For quite some time now, people have wondered how it is possible that iPhones have a Google search bar on them. After all, Apple and Google are pretty big competitors, so it has always been a bit of a puzzle for many.
Federal Court Revelations
It now appears that the puzzle has been solved. We now know that Google Inc. has agreed to pay Apple Inc. a very substantial sum of money in order to keep that search bar on iPhones. Newly released documents show that Google paid its rival $1 billion in 2014. This was revealed in the court proceeding transcripts of the copyright lawsuit that Oracle Corp. has launched against Google. It revealed that an agreement is in place between Apple and Google, which gives the iPhone manufacturer a percentage of the revenue that is generated by Google through any Apple device. This was made public in federal court on January 14, by an Oracle attorney.
For years, people have speculated that Google must have been paying Apple for this. However, this has been neither confirmed nor denied, until now. And, while many people were certain that it must be true, nobody knew the amounts that were involved. Neither company had ever made any kind of public disclosure about this. In fact, this continues to this day, as both Google and Apple did not want to send any spokespeople forward to comment on the federal court disclosures.
Reactions to the Disclosures
The agreement on revenue sharing is now public, however, and it clearly demonstrates just what Google had to do in order to be able to keep the search bar on iPhones and other such mobile devices. Also, it shows that there is a significant financial benefit in place for Apple as well. Because the entire business model that Google operates on is based on advertising, Apple wanted a piece of the pie. It is not surprising, when you think about it, that the model has been criticized by some people, including Apple’s Chief Executive Officer Tim Cook, as being nothing short of an intrusion of privacy.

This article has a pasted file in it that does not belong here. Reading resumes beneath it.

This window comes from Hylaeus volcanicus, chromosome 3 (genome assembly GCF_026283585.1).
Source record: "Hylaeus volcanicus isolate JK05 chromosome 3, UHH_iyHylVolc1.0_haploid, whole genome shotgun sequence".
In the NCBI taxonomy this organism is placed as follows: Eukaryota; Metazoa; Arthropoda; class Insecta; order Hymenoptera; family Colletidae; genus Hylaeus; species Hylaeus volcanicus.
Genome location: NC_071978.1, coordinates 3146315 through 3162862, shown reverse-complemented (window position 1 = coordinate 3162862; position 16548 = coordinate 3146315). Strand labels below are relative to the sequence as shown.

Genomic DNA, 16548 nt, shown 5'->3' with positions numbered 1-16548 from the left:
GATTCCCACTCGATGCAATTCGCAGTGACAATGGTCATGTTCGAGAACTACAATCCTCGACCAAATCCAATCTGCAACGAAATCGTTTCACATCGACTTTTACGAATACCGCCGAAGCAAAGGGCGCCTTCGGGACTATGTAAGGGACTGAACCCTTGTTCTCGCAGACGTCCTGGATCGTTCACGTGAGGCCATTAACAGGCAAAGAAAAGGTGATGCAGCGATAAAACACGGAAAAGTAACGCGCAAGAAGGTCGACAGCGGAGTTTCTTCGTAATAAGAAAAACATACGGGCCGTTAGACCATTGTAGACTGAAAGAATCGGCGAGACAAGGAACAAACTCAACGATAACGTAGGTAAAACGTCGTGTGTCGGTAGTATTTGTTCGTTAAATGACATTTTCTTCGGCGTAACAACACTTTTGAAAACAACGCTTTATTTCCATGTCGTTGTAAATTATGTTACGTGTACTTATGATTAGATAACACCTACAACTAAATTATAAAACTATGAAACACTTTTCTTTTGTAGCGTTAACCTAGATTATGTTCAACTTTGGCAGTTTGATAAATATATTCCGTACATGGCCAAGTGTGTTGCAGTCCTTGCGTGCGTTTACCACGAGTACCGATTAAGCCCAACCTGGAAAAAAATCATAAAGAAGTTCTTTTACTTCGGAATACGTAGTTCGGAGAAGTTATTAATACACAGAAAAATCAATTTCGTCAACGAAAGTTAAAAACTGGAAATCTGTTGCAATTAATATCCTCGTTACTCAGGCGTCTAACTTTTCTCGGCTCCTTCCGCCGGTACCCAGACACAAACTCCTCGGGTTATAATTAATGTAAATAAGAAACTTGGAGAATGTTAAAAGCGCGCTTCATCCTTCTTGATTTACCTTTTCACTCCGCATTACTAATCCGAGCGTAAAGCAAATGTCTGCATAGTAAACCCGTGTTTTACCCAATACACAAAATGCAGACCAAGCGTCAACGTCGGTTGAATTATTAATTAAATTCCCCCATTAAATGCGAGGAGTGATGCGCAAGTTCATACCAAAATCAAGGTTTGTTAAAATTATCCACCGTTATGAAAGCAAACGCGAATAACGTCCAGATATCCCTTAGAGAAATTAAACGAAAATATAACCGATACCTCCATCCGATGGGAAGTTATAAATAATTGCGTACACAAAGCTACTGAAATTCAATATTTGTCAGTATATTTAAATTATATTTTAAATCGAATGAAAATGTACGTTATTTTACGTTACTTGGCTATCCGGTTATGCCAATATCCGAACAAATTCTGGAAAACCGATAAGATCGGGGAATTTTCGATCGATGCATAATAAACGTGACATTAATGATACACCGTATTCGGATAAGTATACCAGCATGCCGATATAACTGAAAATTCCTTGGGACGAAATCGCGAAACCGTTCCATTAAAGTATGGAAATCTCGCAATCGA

I’m speaking to you from Silicon Valley, where some of the most prominent and successful companies have built their businesses by lulling their customers into complacency about their personal information. They’re gobbling up everything they can learn about you and trying to monetize it. We think that’s wrong. And it’s not the kind of company that Apple wants to be.
The Oracle Lawsuit Against Google
The lawsuit between Google and Oracle first started in 2010. It was in relation to Oracle’s claim that Google used Oracle’s Java software without actually paying for this, and that they used it in order to create Android. The case has been going backwards and forwards for the past five years and it doesn’t look like it will end soon. It is now back with U.S. District Judge William Alsup, presiding in San Francisco. Before that, it was at the U.S. Supreme Court, where Google made an unsuccessful attempt at derailing the lawsuit. Oracle is now seeking damages in excess of $1 billion because its claim has now been expanded to cover the new versions of Android as well.